[Deoember,



tainad in each additional volume has
Sieatly increaied the value of the book,
but the frequent change d editors, each
with his own ideals, has permitted many
inconsistencies to cre^ in, resulting in a
certain lack of uniformity when the vol-
ume is considered in its entirety.

Honors noted in the Quinquennial
Catalogue.
£. C. PiCKBBiNO, s *e5.
A number d important dianges have
been made in preparing the Quinquen-
nial Catalogue of 1915. Among others,
new rules have been adopted as regards
the honors to be recognised. A brief dis-
cussion of this matter, in the Catalogue
of 1910, will be found in the Harvard
Oraduates* Maganne, September, 1910.
A list was first prepared of all those to
whom more than ten lines had been a»-
signed from 1686 to 1914. An abridg-
ment of this list is given in Table I. It
was formed by omitting all cases in which



the number of lines was fifteen, or less.
The sU(6oesnve columns give the letters
designating the degree, the year in which
it was conferred, the name of the can-
didate, and the number of lines in the
Catalogues of 1910 and 1915, respec^
tively. The honors recognised may be
divided into collegiate degrees, posi-
tions hdd, and membership in selected
societies. Evidently, the qutee occu-
pied by the second of these classes
should not be used as a test. Accord-
ingly, the numbers of degrees and so-
cieties are given in the fifth and sixth
columns. The last column indicates the
nature of the man's work, C denoting a
college president; L, a literary man; N,
a naturalist; P, a physicist (used in the
broad sense); S, a statesnum. A large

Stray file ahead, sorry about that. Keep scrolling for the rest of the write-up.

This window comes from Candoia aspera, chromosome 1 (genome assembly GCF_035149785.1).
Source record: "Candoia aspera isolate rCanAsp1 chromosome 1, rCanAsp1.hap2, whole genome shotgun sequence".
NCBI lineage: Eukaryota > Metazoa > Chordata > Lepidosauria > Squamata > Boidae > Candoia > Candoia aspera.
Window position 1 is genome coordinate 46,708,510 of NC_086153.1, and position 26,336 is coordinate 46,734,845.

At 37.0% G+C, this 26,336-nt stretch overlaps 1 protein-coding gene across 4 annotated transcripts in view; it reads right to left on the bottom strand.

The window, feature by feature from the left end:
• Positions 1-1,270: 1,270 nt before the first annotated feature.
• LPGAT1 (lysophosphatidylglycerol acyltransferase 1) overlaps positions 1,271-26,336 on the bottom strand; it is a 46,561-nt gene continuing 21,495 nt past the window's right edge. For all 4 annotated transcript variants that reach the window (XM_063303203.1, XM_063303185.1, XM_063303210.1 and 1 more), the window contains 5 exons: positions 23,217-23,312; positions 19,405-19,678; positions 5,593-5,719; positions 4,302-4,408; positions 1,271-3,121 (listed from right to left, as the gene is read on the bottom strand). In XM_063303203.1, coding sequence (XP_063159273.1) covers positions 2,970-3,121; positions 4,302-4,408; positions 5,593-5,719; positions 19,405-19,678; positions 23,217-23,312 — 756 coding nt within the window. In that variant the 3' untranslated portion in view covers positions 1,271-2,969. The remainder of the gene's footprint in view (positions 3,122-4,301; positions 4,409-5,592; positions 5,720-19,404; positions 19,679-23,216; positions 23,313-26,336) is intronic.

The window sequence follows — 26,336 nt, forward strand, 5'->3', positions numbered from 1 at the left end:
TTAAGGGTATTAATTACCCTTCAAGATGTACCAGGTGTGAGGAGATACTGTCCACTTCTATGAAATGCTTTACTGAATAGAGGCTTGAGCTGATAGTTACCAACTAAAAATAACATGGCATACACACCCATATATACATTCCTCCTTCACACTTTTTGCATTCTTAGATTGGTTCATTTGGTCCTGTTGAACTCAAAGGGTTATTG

part of these graduates of the College
and Scientific School later received
honorary degrees. Their names then
appear twice in the table. An asterisk
is used to indicate that the man is dead.







TABLE


I.










Dtgrt%


rear


Name


1910


1916


Dv.


See.


a.


A.B.


1811


•Everett, E.


18


18


8




s


*•


1817


♦Bancroft, G.


22


21


8




L


"


1831


♦MoUey, J. M.
♦LoweU, J. R.


19


16


9




L


"


18S8


15


17


9




L





1844


•Dalton, J. C.


13


16


4




N


«


1844


•Gould, B. A.


21


16


5




P





1851


•Goodwin, W. W.


20


17


11




L


•<


1852


Choate, J. H.


18


17


15




S


««


1853


EUot, C. W.


18


22


13




c


"


1855


•Agassis, A.


46


26


7


16


N


**


1861


Sawyer, W. C.


9


16


4


16


L


«


1877


LoweU, A. L.


9


17


15




C


**


1880


Roosevelt, T.


17


21


18




S





1886


Richards, T. W.


16


21


15




P


S.B.


1857


•Agassis. A.


46


26


7


16


N


«


1858


•Newcomb, S.


54


42


18


19


P





1861


Langley, J. W.


8


16


3


19


P


"


1862


Putnam, F. W.


25


16


3




N





1865


Pickering, E. C.
Davis, W. M.


25


25


10


11


P


«


1869


25


17


7




N


A.M.


1753


•Franklin, B.


18


17


5




S


i(


1874


Wadsworth, M. E.


12


16


4




N


M.D.


1833


•FUnt, A.


9


17